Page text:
For residents with nosebleeds, headaches, nausea and watery eyes living near development of Extraction’s 84 well project near their neighborhoods, it has been very frustrating to be told by the City and County of Broomfield (CCOB) that its very expensive Air Quality Monitoring (AQM) System showed no anomalies. Broomfield City Council responded at their December 10 Broomfield City Council Meeting by directing staff to greatly enhance Broomfield’s Air Quality Monitoring (AQM) Program, with the goal to be able to better detect the causes of the health impacts. (Dec 10 item https://drive.google.com/file/d/1nuxrHe2-AxMT-6z1IQOeItruajkfhSBA/view ) The AQM has been in operation since March 2019 when Extraction Oil and Gas, LLC began oil and gas development operations for 84 wells on 6 pads in dense, residential neighborhoods across northern Broomfield.
The contracts for the new AQM are being prepared by Staff and will be presented to Council for approval at a special Council meeting on Tuesday, December 17. There will be separate contracts issued to Ajax/CSU and Boulder A.I.R., run by Dr. Detlev Helmig of CU. The current contract with just Ajax/CSU expires on December 31. The Operator Agreement with Extraction only requires Extraction to contribute $20,000 annually to CCOB’s AQM.
What Was Approved?
It was recognized that any combined systems needed to account for spatial coverage across the Extraction pads, the ability to capture samples in reaction to spikes, and the ability to collect a broad range of chemical data to correlate to resident health impacts.
On December 10, Council directed Staff to write up contracts for the following:
– 15 Monitoring Stations with APIS Sensors and Trigger Canisters by Ajax/CSU, at a cost of $729,000 and available in about a month.
– Plume Tracker by CSU, included in cost and already in use.
– Stationary Proton Transfer Reaction Mass Spectrometer by Ajax/CSU, at a cost of $120,000 annually and available in 6 weeks.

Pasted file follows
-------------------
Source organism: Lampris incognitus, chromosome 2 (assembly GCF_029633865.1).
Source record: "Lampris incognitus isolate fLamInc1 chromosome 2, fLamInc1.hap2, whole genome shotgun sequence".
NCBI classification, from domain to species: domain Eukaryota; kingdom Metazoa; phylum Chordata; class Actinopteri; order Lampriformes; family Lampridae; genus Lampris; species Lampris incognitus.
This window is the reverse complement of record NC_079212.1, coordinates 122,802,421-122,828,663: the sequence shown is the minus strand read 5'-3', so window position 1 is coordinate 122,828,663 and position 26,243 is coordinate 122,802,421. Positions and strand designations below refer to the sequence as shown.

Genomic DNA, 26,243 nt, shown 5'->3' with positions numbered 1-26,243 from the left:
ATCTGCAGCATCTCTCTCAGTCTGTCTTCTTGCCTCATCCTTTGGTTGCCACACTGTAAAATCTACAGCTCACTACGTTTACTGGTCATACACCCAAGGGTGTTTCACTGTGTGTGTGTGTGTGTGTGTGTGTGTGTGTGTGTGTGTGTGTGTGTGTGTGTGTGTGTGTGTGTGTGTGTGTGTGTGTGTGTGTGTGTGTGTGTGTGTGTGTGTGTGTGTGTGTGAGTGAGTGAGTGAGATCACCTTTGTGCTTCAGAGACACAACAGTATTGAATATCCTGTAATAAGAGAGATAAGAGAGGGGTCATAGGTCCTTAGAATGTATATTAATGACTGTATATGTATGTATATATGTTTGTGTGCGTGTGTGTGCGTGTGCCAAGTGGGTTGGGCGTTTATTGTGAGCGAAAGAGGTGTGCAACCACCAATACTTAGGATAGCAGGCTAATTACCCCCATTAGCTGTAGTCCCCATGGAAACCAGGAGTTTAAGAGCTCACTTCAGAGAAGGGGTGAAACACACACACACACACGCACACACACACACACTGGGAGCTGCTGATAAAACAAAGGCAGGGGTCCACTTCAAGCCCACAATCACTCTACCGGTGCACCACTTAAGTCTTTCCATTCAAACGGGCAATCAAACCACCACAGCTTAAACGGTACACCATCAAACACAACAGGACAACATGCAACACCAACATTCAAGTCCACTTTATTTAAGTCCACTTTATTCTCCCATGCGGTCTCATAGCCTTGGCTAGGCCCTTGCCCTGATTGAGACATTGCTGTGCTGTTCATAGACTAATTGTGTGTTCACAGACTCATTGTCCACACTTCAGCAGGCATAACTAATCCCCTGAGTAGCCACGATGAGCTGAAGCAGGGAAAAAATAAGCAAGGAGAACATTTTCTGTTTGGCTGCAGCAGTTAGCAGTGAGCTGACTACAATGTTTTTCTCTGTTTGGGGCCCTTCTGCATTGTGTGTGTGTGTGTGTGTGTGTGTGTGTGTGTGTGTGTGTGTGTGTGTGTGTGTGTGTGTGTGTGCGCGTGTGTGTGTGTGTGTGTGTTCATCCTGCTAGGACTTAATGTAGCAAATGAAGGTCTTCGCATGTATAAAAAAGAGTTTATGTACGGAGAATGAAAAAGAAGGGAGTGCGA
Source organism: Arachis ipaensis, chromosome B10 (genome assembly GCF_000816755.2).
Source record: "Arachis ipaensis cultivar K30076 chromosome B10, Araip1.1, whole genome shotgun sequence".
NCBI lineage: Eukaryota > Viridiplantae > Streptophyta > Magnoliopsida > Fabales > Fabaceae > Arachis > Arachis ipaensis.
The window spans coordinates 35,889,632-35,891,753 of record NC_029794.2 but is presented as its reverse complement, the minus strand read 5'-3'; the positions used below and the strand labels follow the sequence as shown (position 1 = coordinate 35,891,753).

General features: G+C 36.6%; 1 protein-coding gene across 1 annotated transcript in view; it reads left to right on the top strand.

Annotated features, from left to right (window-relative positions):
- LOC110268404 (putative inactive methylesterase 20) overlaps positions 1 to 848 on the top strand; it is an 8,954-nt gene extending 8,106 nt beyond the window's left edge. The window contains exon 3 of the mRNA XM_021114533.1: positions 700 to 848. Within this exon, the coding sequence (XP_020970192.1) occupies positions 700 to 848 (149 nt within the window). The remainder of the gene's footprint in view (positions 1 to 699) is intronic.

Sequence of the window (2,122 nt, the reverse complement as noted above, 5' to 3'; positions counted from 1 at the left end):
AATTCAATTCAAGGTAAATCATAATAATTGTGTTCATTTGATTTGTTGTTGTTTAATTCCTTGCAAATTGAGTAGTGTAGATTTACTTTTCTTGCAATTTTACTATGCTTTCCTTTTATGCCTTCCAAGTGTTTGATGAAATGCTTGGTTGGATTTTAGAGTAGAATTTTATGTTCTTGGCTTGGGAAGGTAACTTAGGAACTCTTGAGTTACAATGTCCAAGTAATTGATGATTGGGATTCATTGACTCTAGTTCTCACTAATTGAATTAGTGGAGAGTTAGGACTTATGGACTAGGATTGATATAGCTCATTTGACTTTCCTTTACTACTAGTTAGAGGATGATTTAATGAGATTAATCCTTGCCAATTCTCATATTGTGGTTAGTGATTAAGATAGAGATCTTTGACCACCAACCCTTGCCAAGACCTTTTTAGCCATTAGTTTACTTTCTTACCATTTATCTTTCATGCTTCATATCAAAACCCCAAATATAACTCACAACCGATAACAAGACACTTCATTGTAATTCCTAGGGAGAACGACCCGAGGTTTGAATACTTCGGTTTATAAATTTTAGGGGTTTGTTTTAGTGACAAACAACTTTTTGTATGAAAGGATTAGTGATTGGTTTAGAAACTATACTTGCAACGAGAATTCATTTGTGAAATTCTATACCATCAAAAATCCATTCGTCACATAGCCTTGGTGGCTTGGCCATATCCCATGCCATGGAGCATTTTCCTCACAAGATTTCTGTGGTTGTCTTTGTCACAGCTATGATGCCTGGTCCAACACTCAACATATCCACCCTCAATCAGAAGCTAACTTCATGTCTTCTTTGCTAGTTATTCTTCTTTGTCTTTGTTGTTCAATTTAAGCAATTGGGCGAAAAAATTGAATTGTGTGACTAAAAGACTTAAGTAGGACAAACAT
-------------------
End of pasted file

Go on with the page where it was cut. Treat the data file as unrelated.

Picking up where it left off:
– 1 deluxe Mobile Online Gas Chromatography (OGC) by Dr. Detlev Helmig and Boulder A.I.R., at a cost of $532,241, likely to be placed at Soaring Eagle Park slightly northeast of the Livingston Pad in about 2 months.
– 1 smaller Stationary Online Gas Chromatography (OGC) by Dr. Detlev Helmig and Boulder A.I.R., at a cost of about $175,000 and likely to be placed on the Open Space next to the Northwest Pad in about 3 months after infrastructure is complete.
The entire cost will be about $1.57 million for 2020 and $1.15 million every year after that.
Council Members Anderson, Castriotta, Jezierski, Lim and Shaff all voted in favor of a new AQM Program that did not include Ajax/CSU’s enhanced APIS sensors and trigger canisters during the December 10 meeting. Their stated preference was to include the current Ajax/CSU sensor and canister system and two Online Gas Chromatography OGC Stations. Council Member Lim stated during that same meeting that Ajax had been given time to show that their APIS sensors and trigger canisters were reliable technology but had not done so. She explained that the APIS sensors could be triggered by other VOC sources than oil and gas, creating false positive scenarios where canisters would be triggered and not quickly replaced to capture real events. Ajax admitted at the December 10 meeting that they would need to experiment with the system in place in Broomfield and that the length of the trigger canister sample should be determined by the CCOB. Council Member Anderson expressed complete confidence that Dr. Helmig’s systems could collect the necessary data and also be valuable in conjunction with data from his Boulder Reservoir and Longmont Stations. Council Member Shaff expressed concern that the Ajax data set from the previous three quarters could not be compared to the new data that would be gathered.